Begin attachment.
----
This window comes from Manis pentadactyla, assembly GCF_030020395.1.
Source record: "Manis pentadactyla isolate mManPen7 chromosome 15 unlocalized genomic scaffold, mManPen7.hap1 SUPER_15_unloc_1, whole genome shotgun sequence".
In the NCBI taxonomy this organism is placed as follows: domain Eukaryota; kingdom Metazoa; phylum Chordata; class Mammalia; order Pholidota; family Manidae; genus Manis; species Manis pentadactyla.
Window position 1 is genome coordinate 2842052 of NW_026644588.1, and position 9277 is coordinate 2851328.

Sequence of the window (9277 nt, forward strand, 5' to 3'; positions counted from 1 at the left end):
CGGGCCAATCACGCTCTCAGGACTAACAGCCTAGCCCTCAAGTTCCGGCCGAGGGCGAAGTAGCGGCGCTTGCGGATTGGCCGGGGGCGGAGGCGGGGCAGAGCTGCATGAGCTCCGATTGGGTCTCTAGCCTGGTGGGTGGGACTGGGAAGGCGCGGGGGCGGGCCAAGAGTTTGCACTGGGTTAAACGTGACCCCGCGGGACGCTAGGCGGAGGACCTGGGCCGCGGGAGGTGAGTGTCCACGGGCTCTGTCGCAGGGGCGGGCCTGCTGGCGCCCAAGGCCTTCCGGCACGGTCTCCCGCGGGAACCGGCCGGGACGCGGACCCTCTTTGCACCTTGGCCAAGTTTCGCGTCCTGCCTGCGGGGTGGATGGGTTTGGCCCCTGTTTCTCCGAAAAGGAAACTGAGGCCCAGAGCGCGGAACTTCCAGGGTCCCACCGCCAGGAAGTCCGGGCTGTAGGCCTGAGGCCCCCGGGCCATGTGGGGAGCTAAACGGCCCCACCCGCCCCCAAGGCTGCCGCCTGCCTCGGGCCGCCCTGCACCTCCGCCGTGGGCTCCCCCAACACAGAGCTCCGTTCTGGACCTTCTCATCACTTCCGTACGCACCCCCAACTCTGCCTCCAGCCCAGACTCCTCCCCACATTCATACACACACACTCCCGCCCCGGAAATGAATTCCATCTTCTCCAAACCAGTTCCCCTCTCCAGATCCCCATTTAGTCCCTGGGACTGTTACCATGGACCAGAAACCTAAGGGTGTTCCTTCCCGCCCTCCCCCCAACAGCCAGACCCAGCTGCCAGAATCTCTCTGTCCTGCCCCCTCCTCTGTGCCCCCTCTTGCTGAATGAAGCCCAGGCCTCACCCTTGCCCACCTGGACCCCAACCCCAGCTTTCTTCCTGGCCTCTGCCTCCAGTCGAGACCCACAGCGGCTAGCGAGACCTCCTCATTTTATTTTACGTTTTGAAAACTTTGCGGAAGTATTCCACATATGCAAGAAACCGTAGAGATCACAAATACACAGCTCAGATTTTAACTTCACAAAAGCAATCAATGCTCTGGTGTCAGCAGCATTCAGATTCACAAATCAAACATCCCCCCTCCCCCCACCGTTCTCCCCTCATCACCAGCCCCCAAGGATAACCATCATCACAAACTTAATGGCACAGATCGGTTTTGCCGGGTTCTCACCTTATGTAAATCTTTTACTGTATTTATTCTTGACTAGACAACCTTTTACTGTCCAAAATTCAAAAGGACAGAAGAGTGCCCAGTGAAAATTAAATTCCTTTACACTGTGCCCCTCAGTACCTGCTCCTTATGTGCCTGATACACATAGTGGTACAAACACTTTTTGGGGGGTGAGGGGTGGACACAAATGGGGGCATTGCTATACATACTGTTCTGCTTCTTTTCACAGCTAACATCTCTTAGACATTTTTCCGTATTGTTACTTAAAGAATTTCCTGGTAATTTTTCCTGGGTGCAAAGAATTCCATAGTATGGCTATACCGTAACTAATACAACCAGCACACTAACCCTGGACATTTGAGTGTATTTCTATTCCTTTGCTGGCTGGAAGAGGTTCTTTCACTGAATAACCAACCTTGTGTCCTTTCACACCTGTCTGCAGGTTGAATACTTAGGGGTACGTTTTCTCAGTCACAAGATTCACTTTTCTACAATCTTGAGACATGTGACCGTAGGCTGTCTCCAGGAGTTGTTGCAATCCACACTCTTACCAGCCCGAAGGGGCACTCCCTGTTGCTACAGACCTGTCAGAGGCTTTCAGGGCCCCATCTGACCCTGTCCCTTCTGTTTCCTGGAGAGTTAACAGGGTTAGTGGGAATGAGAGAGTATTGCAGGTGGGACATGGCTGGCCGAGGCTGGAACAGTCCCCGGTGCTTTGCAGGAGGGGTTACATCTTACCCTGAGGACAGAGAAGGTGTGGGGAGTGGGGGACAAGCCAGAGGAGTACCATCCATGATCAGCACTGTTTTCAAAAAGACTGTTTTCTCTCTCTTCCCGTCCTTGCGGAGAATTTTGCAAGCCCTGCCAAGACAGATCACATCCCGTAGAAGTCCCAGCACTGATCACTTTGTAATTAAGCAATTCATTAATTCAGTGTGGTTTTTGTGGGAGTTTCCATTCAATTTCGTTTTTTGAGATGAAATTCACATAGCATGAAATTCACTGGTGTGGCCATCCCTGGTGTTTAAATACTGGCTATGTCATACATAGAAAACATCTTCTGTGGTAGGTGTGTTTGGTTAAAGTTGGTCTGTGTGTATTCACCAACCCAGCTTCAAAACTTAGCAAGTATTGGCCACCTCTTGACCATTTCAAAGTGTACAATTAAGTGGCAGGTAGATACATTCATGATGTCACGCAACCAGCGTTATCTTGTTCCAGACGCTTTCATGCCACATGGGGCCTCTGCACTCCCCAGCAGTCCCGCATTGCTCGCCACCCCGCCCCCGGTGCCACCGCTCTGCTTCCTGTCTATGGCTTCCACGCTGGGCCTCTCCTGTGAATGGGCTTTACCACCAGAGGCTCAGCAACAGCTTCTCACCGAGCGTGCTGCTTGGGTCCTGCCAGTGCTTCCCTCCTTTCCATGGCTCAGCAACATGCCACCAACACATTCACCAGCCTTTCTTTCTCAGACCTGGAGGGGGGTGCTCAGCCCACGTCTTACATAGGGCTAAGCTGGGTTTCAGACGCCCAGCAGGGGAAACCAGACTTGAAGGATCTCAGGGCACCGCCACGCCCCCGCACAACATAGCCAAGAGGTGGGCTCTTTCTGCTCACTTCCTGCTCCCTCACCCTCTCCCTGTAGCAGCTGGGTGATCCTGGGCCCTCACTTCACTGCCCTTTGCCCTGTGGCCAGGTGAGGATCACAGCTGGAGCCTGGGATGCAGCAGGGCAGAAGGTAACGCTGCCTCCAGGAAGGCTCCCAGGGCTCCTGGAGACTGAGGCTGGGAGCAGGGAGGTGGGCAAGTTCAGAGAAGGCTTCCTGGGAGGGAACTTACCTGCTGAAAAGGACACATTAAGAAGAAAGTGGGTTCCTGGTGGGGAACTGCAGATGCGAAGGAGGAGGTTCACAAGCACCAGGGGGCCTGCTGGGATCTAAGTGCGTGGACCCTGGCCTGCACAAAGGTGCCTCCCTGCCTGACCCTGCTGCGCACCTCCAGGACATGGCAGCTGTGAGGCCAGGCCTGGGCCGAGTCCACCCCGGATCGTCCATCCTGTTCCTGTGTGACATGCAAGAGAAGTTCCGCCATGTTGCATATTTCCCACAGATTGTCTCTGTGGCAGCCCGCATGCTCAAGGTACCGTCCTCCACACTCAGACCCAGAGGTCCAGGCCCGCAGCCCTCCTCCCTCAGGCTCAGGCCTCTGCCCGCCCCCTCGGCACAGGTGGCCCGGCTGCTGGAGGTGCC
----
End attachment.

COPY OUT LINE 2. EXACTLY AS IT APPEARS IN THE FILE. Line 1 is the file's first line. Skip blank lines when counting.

Source record: "Manis pentadactyla isolate mManPen7 chromosome 15 unlocalized genomic scaffold, mManPen7.hap1 SUPER_15_unloc_1, whole genome shotgun sequence".